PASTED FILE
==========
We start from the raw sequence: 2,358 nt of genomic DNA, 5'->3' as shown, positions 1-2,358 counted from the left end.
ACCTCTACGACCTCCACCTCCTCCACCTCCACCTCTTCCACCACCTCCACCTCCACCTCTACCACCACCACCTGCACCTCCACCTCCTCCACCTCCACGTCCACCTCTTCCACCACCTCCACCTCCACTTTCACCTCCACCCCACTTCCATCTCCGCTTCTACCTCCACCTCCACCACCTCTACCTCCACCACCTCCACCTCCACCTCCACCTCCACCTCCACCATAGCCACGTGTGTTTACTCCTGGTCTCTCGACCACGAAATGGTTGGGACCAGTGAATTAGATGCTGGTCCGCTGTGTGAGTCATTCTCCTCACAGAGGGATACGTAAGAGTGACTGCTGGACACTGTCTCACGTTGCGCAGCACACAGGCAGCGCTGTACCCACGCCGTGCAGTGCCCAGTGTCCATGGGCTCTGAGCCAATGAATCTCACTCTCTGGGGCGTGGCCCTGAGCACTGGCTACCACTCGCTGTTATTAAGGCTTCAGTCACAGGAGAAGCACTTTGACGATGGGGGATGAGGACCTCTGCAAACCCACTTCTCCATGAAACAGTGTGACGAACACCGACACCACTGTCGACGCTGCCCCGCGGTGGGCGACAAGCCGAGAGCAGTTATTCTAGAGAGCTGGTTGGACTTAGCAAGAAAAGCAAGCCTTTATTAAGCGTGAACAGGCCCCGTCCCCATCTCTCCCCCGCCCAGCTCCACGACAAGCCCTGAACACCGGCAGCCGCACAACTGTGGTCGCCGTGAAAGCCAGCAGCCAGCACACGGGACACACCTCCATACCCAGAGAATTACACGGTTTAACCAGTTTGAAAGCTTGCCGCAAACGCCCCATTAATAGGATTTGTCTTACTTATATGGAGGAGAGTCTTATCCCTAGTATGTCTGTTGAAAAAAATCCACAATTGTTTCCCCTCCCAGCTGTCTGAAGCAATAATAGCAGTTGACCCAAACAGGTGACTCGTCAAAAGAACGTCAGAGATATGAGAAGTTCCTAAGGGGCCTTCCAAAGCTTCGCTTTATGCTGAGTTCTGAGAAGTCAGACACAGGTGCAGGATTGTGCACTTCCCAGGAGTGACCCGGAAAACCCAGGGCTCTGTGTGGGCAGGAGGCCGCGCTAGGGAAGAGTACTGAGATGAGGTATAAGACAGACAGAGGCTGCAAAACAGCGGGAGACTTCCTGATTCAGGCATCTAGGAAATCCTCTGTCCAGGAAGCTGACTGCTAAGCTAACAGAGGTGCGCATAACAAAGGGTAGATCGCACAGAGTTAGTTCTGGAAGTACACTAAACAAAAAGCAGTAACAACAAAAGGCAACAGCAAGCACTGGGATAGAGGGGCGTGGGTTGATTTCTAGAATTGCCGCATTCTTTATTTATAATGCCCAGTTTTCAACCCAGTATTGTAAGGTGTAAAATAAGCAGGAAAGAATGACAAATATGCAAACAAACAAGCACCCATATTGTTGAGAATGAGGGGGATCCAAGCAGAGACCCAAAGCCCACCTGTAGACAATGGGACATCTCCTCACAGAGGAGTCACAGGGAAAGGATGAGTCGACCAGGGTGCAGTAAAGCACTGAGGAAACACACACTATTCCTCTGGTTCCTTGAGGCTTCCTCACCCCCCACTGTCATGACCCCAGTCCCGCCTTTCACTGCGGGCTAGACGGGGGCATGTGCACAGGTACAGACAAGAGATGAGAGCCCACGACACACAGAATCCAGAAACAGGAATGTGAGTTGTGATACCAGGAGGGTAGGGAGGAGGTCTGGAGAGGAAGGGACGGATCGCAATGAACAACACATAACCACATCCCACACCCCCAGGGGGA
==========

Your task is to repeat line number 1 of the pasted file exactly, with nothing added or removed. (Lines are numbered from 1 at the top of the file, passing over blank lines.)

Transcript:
We start from the raw sequence: 2,358 nt of genomic DNA, 5'->3' as shown, positions 1-2,358 counted from the left end.